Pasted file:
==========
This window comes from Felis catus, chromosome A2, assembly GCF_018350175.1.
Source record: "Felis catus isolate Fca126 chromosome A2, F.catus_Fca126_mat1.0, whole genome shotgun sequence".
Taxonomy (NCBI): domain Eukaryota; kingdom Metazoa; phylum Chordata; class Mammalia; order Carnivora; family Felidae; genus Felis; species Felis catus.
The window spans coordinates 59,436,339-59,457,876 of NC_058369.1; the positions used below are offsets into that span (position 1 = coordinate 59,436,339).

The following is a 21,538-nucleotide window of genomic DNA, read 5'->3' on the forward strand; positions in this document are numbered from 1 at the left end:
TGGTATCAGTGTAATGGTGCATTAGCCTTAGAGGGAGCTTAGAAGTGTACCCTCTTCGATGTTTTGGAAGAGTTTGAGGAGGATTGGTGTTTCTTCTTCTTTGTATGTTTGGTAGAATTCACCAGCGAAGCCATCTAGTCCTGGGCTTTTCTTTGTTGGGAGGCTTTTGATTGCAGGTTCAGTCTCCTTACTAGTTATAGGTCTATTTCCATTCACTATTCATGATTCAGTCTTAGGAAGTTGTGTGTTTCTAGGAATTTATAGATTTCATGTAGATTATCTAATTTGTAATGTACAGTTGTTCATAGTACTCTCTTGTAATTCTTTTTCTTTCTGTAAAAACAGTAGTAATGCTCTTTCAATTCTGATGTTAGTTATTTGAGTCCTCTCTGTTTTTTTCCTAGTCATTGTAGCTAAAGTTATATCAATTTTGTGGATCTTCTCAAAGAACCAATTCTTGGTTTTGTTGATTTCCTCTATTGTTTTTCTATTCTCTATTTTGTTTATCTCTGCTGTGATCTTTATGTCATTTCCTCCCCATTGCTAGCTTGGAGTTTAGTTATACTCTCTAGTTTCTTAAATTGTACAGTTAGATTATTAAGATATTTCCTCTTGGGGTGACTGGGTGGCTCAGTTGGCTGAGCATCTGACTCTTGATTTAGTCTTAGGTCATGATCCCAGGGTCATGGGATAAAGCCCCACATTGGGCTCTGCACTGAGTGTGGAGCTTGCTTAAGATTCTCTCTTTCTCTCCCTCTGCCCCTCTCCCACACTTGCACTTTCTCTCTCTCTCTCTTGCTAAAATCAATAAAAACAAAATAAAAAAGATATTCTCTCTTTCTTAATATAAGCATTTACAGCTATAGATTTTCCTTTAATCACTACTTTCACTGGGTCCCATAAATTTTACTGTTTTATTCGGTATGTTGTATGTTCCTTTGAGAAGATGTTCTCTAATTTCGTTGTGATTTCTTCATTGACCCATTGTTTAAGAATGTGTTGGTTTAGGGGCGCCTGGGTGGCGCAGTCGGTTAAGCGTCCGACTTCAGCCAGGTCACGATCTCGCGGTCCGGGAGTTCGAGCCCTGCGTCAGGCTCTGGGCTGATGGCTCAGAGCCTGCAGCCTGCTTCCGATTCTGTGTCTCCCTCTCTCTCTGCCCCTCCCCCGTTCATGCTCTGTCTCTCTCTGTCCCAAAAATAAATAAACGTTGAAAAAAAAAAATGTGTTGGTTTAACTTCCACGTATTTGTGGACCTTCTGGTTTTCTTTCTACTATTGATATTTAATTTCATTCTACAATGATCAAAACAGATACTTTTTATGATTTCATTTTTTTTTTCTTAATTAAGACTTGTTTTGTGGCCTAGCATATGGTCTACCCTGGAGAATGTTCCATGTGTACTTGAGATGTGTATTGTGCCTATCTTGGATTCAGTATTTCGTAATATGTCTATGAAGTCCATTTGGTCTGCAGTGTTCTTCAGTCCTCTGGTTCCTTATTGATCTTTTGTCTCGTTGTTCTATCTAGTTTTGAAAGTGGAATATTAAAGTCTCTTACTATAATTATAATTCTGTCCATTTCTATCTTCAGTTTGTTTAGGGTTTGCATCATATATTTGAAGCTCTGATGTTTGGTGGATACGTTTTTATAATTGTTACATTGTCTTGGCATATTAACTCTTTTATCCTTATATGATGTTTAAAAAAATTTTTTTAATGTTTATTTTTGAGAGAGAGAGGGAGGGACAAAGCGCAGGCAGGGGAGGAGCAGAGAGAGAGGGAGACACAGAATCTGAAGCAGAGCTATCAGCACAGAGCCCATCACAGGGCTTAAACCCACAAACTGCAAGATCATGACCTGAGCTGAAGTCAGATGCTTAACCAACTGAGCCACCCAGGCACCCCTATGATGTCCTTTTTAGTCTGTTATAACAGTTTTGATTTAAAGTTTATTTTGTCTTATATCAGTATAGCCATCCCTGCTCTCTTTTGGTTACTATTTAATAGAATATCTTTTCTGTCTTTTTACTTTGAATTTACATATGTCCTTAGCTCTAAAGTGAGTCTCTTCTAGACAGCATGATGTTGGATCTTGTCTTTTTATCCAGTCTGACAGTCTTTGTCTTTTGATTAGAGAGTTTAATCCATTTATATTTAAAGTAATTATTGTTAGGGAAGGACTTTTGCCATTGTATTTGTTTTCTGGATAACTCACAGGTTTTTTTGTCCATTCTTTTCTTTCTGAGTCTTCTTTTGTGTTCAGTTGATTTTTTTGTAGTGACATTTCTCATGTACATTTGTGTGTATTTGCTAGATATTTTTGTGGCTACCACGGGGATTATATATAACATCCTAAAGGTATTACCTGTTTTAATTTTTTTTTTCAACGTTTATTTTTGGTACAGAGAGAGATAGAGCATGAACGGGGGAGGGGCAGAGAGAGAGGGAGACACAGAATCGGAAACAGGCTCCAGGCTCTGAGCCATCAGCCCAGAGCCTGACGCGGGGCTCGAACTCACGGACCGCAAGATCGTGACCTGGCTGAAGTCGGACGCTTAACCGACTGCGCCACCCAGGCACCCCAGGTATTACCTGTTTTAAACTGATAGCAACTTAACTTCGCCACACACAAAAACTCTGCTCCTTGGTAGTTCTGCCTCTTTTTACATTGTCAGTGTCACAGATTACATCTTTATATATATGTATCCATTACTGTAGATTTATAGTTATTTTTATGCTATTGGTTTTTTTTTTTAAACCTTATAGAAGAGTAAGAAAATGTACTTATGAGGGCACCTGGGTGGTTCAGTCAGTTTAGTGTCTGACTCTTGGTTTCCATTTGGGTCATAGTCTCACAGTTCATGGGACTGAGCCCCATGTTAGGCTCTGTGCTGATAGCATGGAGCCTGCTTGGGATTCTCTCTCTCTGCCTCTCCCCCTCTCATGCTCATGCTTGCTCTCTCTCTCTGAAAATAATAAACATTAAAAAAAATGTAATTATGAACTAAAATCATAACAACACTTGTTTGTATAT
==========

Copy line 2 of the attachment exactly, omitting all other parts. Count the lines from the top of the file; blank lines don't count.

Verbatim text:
Source record: "Felis catus isolate Fca126 chromosome A2, F.catus_Fca126_mat1.0, whole genome shotgun sequence".